Benjamin Franklin: An American Life – by Walter Isaacson
Date read: 8/1/18. Recommendation: 9/10.
Brilliant look at the multi-disciplinary life of Benjamin Franklin. As a scientist, inventor, diplomat, writer, business strategist, and political thinker, it's fascinating how many pivotal moments of early American history he was involved in. In each aspect of his life, he prided himself in practical solutions that served the common good. As Isaacson suggests, Franklin was the first great American exemplar of the Enlightenment and the Age of Reason–as defined by an emphasis on reason, education, and a distrust of arbitrary authority. He was unapologetically self-taught and self-made. Isaacson doesn't shy away from Franklin's complexities and does a great job explaining how his legacy has shifted over time, reflecting the values of different eras. There's a reason he's held in such high-esteem by some of the most brilliant minds of our time.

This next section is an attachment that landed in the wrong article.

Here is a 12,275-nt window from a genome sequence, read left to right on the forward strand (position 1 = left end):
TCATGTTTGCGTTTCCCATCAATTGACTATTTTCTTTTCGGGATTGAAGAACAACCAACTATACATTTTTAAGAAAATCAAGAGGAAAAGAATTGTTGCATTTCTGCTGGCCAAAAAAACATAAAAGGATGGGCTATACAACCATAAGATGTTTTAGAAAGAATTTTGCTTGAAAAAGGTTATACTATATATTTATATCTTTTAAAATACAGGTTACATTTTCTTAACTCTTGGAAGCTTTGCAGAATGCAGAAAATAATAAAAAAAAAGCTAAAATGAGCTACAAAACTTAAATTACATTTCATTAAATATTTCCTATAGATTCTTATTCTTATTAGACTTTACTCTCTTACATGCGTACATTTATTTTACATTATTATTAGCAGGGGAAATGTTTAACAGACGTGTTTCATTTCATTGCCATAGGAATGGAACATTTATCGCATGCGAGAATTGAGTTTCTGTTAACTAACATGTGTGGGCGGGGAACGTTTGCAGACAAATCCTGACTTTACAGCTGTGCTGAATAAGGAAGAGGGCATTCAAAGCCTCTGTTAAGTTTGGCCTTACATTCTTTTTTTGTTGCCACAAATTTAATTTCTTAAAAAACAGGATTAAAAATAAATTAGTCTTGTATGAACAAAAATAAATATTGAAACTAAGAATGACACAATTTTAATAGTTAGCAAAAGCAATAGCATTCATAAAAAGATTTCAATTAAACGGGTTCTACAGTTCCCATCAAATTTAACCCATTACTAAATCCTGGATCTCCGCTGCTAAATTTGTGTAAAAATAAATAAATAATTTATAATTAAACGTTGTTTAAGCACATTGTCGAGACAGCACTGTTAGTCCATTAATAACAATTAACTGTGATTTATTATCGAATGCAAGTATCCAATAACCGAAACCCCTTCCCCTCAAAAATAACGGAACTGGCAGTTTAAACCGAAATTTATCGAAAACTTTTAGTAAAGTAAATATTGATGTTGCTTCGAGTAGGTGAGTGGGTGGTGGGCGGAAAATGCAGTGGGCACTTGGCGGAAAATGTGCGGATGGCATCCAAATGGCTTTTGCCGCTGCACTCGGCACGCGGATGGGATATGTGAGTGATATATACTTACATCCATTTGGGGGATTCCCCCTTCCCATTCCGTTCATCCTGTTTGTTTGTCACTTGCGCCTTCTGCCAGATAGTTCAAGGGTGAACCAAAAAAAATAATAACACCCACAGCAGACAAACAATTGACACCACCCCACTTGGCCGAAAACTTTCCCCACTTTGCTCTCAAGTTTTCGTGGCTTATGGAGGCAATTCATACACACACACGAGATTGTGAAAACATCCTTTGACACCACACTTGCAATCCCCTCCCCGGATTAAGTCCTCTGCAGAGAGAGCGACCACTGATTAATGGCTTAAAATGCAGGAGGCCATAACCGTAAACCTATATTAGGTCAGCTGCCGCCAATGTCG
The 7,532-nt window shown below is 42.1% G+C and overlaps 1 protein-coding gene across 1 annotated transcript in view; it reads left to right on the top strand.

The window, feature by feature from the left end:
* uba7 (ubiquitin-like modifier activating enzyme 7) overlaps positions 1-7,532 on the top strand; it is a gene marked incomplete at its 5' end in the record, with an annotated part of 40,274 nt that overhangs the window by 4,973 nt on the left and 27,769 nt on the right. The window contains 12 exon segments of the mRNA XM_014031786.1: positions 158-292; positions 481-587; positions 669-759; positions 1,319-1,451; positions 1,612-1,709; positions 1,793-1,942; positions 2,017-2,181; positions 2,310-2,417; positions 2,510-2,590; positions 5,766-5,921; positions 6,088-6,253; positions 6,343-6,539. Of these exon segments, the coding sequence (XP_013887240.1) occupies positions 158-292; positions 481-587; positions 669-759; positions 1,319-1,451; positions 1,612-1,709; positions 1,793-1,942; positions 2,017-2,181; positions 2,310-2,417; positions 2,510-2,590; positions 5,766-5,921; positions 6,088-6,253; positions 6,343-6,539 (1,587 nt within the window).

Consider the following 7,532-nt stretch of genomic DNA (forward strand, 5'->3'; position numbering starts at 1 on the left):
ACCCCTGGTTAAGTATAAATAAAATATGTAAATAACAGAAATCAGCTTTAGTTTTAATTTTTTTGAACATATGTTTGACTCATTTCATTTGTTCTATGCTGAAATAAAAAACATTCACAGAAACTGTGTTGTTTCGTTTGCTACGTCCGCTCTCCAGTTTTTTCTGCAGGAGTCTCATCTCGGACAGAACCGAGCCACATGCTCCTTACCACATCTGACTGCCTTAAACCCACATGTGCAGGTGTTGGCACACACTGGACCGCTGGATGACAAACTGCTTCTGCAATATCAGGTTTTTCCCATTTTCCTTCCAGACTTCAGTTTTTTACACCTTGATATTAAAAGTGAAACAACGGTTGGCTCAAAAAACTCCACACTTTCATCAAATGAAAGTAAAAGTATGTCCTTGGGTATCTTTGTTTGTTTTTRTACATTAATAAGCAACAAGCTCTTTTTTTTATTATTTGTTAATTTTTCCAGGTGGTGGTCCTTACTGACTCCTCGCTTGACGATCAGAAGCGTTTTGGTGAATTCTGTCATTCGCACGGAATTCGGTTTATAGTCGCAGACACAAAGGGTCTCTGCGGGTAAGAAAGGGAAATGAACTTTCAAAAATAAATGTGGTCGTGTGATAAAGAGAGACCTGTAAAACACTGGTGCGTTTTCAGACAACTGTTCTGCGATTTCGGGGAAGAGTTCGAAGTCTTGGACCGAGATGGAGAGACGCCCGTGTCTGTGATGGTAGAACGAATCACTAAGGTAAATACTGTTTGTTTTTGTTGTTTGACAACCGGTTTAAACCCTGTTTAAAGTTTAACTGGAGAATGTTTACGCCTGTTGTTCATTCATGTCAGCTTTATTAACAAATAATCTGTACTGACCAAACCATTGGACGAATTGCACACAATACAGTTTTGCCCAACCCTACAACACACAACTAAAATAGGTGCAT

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Multidisciplinary life: scientist, inventor, diplomat, writer, business strategist, practical political thinker
But the most interesting thing that Franklin invented, and continually reinvented, was himself.
Franklin's most important vision: an American identity based on the virtues and values of its middle class.
-How does one live a life that is useful, virtuous, worthy, moral and spiritually meaningful?
-Questions are just as vital for a self-satisfied age as they were for a revolutionary one.
Early American settlers were pursuing both religious freedom AND economic opportunity.
"Industry and frugality are the means of procuring wealth and thereby securing virtue." -BF
Maxims from his almanacs: